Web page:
Emerging Powers and the Changing Global Environment: Leadership, Norms and Institutions

Image: Flickr, PROAndrew Smith
Image: Flickr, PROAndrew Smith

The rise of economically influential countries from the developing world is still a relatively new area of research, which is receiving increasing focus from international business actors, foreign policymakers and international relations scholars.

Countries such as Brazil, China, India, Turkey, Indonesia, Vietnam and the re-emerging Russia are remapping the geography of economic power. However, it is still uncertain whether these countries have sufficient political weight and policy traction to change the structure of power in multilateral processes.

Emerging powers are asserting their influence in various multilateral institutions and seeking to amplify their unified voice on critical global policy issues. Some, notably Brazil, Russia, India, China and South Africa (BRICS), have gone a step further and formed a bloc to institutionalise their growing influence and augment their bargaining capacity. The paper examines the extent to which this new phenomenon of rising powers is reshaping the global order today. It looks at how emerging powers are positioning themselves in relation to the system of global governance, the ideas they articulate, and the extent to which their rise constitutes a counter-narrative to that which is presented by the West.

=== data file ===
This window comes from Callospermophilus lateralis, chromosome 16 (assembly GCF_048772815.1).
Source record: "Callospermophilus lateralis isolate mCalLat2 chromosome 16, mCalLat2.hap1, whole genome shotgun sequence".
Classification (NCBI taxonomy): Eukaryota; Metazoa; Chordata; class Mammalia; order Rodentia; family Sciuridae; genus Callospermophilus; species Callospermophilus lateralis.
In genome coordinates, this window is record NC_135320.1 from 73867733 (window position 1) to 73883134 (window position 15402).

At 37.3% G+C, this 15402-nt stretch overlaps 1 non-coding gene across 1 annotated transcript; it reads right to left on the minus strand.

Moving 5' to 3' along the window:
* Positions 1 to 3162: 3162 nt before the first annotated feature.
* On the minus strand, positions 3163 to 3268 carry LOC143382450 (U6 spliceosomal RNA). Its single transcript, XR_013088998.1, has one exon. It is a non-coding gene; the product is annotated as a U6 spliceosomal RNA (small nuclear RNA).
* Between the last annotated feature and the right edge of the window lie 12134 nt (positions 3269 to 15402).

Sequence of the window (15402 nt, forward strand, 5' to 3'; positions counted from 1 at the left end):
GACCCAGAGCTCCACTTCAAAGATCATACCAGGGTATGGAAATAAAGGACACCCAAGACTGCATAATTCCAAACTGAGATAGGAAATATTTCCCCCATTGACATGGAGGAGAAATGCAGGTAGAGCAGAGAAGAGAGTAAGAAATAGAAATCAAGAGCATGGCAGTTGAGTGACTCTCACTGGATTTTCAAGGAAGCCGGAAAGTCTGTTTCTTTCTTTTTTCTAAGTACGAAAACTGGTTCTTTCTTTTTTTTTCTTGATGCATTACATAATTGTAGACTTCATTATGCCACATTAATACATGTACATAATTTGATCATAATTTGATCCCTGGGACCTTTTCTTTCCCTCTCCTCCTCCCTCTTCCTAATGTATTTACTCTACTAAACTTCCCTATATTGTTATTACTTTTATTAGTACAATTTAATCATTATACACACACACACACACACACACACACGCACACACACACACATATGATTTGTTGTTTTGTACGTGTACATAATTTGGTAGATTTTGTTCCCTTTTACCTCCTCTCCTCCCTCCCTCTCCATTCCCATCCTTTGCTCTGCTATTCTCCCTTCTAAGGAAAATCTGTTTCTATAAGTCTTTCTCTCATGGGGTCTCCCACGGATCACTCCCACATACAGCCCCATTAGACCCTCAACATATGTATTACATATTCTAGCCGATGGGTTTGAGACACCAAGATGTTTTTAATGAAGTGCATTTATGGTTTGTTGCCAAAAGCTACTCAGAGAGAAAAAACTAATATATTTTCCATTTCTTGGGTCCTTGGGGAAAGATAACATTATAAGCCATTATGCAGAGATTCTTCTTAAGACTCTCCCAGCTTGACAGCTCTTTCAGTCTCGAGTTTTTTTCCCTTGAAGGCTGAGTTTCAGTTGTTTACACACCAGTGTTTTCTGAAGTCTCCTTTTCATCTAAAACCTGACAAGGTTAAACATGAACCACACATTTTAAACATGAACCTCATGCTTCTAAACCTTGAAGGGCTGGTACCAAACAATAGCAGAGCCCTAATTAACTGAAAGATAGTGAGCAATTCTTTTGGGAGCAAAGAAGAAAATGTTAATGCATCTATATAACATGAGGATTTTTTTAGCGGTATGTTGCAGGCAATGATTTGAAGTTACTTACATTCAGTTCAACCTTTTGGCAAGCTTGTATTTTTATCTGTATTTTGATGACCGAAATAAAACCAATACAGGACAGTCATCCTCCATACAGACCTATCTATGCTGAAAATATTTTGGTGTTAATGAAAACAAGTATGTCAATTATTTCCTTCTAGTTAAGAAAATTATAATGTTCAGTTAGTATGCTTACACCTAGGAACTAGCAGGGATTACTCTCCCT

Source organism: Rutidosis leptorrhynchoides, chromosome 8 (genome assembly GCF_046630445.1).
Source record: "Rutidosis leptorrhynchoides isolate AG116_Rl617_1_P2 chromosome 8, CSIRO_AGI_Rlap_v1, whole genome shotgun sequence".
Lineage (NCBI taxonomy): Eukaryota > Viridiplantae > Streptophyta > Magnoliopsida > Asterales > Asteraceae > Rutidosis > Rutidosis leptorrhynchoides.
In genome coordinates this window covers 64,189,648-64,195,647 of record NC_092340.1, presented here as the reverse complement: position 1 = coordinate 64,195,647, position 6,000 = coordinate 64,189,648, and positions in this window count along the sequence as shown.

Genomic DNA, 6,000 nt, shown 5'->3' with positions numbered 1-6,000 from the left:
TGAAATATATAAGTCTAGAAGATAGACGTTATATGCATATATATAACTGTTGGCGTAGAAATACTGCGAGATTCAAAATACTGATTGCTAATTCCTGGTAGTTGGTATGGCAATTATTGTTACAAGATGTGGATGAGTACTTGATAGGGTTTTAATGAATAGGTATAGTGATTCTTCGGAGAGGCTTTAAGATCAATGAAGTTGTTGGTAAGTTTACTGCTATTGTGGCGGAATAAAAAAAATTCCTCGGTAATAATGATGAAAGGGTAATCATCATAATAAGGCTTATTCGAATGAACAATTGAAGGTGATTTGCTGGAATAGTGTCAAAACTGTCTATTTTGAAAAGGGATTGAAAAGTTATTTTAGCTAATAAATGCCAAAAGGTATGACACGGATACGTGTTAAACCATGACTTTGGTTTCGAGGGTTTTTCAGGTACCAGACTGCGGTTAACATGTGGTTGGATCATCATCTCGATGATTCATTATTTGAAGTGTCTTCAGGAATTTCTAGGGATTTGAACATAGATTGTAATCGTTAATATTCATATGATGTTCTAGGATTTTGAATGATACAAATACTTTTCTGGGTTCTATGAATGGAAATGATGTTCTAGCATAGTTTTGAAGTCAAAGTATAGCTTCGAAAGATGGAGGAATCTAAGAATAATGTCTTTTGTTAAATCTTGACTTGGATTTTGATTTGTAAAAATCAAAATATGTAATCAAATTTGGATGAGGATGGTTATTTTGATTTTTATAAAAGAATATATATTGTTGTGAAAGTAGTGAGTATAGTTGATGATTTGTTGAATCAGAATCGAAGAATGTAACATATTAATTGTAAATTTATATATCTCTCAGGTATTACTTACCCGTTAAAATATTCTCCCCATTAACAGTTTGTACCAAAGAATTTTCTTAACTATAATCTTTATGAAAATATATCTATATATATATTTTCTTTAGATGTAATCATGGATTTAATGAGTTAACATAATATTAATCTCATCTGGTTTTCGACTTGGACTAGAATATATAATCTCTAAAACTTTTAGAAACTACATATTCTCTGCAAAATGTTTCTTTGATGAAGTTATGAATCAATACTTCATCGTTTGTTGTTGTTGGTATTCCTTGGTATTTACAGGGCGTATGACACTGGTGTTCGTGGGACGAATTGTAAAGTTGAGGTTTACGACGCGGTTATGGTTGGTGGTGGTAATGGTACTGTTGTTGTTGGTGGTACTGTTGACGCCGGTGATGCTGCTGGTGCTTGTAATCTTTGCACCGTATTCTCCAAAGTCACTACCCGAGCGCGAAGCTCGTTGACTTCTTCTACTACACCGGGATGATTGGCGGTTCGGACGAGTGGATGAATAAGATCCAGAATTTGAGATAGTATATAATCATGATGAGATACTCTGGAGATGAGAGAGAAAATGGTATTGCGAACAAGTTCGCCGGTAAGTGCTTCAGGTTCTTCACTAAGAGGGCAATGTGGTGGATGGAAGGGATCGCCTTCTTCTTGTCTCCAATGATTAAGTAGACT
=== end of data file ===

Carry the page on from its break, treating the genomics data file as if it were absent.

The paper considers whether the rise of emerging powers signals the decline of the West, and suggests that claims about this decline are exaggerated. Research and indices developed by various international organisations are reviewed to underline several institutional weaknesses, which should be taken into account when building relations with the BRIC countries in particular, and emerging powers in general. Finally, South Africa’s place in the context of these global transformations is discussed.

6 Sep 2011